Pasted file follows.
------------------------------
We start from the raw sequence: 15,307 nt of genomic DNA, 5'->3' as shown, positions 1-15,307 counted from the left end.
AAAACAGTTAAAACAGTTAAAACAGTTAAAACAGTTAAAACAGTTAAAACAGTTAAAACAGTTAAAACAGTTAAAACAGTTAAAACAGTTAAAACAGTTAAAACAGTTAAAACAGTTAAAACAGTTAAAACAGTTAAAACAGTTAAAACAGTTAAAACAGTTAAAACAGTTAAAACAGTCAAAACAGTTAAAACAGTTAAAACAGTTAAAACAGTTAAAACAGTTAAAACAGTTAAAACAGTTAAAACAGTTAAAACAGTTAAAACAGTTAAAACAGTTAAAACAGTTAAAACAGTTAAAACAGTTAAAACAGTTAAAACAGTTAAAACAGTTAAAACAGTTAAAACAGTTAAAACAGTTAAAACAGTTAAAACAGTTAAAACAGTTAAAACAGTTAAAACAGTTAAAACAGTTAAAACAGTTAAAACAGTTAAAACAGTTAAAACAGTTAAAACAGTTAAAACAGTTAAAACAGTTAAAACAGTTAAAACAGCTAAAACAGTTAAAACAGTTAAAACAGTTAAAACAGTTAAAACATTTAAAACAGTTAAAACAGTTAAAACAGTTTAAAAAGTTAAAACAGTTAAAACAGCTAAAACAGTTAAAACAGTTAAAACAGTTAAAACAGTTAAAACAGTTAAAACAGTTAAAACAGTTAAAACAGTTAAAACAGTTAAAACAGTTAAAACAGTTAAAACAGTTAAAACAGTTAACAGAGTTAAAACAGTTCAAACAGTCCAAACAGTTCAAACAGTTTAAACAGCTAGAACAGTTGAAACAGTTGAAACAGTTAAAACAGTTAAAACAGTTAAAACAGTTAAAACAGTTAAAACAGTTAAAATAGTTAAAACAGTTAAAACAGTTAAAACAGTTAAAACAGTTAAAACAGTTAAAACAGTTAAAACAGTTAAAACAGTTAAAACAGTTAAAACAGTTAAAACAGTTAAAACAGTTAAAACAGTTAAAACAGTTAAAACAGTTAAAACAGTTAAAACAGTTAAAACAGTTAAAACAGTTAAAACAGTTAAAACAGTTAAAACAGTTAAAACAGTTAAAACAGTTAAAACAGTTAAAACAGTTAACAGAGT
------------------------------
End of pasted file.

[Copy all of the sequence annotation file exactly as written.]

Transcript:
We start from the raw sequence: 15,307 nt of genomic DNA, 5'->3' as shown, positions 1-15,307 counted from the left end.
AAAACAGTTAAAACAGTTAAAACAGTTAAAACAGTTAAAACAGTTAAAACAGTTAAAACAGTTAAAACAGTTAAAACAGTTAAAACAGTTAAAACAGTTAAAACAGTTAAAACAGTTAAAACAGTTAAAACAGTTAAAACAGTTAAAACAGTTAAAACAGTTAAAACAGTTAAAACAGTCAAAACAGTTAAAACAGTTAAAACAGTTAAAACAGTTAAAACAGTTAAAACAGTTAAAACAGTTAAAACAGTTAAAACAGTTAAAACAGTTAAAACAGTTAAAACAGTTAAAACAGTTAAAACAGTTAAAACAGTTAAAACAGTTAAAACAGTTAAAACAGTTAAAACAGTTAAAACAGTTAAAACAGTTAAAACAGTTAAAACAGTTAAAACAGTTAAAACAGTTAAAACAGTTAAAACAGTTAAAACAGTTAAAACAGTTAAAACAGTTAAAACAGTTAAAACAGTTAAAACAGTTAAAACAGTTAAAACAGCTAAAACAGTTAAAACAGTTAAAACAGTTAAAACAGTTAAAACATTTAAAACAGTTAAAACAGTTAAAACAGTTTAAAAAGTTAAAACAGTTAAAACAGCTAAAACAGTTAAAACAGTTAAAACAGTTAAAACAGTTAAAACAGTTAAAACAGTTAAAACAGTTAAAACAGTTAAAACAGTTAAAACAGTTAAAACAGTTAAAACAGTTAAAACAGTTAACAGAGTTAAAACAGTTCAAACAGTCCAAACAGTTCAAACAGTTTAAACAGCTAGAACAGTTGAAACAGTTGAAACAGTTAAAACAGTTAAAACAGTTAAAACAGTTAAAACAGTTAAAACAGTTAAAATAGTTAAAACAGTTAAAACAGTTAAAACAGTTAAAACAGTTAAAACAGTTAAAACAGTTAAAACAGTTAAAACAGTTAAAACAGTTAAAACAGTTAAAACAGTTAAAACAGTTAAAACAGTTAAAACAGTTAAAACAGTTAAAACAGTTAAAACAGTTAAAACAGTTAAAACAGTTAAAACAGTTAAAACAGTTAAAACAGTTAAAACAGTTAAAACAGTTAAAACAGTTAAAACAGTTAACAGAGT